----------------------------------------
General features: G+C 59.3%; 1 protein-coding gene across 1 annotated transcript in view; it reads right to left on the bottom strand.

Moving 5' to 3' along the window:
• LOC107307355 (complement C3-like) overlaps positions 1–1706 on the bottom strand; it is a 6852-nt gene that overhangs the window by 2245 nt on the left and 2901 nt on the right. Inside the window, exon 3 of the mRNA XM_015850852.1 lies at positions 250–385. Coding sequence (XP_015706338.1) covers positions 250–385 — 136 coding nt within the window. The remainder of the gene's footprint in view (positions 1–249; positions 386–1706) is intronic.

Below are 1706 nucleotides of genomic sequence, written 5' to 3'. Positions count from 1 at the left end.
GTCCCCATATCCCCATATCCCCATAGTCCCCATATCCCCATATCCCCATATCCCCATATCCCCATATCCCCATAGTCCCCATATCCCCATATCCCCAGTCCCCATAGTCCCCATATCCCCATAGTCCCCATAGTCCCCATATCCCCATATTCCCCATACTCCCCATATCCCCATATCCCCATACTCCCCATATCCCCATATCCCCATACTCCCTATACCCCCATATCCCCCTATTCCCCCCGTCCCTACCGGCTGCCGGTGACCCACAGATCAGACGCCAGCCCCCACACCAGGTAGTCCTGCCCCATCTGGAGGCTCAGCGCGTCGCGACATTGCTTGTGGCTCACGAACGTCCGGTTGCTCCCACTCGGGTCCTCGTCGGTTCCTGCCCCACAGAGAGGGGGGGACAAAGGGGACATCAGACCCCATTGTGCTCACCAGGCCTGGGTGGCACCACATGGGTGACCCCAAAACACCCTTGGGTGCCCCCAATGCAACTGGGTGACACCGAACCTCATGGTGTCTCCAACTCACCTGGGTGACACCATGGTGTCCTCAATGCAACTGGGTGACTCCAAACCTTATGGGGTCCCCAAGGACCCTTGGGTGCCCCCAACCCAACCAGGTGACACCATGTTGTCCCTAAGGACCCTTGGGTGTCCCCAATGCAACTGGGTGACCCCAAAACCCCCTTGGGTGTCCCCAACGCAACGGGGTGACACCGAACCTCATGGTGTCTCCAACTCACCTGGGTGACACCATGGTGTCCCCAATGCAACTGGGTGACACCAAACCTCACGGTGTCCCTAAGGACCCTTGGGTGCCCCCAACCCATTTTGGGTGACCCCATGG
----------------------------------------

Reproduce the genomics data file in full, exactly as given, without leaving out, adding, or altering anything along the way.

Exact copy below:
General features: G+C 59.3%; 1 protein-coding gene across 1 annotated transcript in view; it reads right to left on the bottom strand.

Moving 5' to 3' along the window:
• LOC107307355 (complement C3-like) overlaps positions 1–1706 on the bottom strand; it is a 6852-nt gene that overhangs the window by 2245 nt on the left and 2901 nt on the right. Inside the window, exon 3 of the mRNA XM_015850852.1 lies at positions 250–385. Coding sequence (XP_015706338.1) covers positions 250–385 — 136 coding nt within the window. The remainder of the gene's footprint in view (positions 1–249; positions 386–1706) is intronic.

Below are 1706 nucleotides of genomic sequence, written 5' to 3'. Positions count from 1 at the left end.
GTCCCCATATCCCCATATCCCCATAGTCCCCATATCCCCATATCCCCATATCCCCATATCCCCATATCCCCATAGTCCCCATATCCCCATATCCCCAGTCCCCATAGTCCCCATATCCCCATAGTCCCCATAGTCCCCATATCCCCATATTCCCCATACTCCCCATATCCCCATATCCCCATACTCCCCATATCCCCATATCCCCATACTCCCTATACCCCCATATCCCCCTATTCCCCCCGTCCCTACCGGCTGCCGGTGACCCACAGATCAGACGCCAGCCCCCACACCAGGTAGTCCTGCCCCATCTGGAGGCTCAGCGCGTCGCGACATTGCTTGTGGCTCACGAACGTCCGGTTGCTCCCACTCGGGTCCTCGTCGGTTCCTGCCCCACAGAGAGGGGGGGACAAAGGGGACATCAGACCCCATTGTGCTCACCAGGCCTGGGTGGCACCACATGGGTGACCCCAAAACACCCTTGGGTGCCCCCAATGCAACTGGGTGACACCGAACCTCATGGTGTCTCCAACTCACCTGGGTGACACCATGGTGTCCTCAATGCAACTGGGTGACTCCAAACCTTATGGGGTCCCCAAGGACCCTTGGGTGCCCCCAACCCAACCAGGTGACACCATGTTGTCCCTAAGGACCCTTGGGTGTCCCCAATGCAACTGGGTGACCCCAAAACCCCCTTGGGTGTCCCCAACGCAACGGGGTGACACCGAACCTCATGGTGTCTCCAACTCACCTGGGTGACACCATGGTGTCCCCAATGCAACTGGGTGACACCAAACCTCACGGTGTCCCTAAGGACCCTTGGGTGCCCCCAACCCATTTTGGGTGACCCCATGG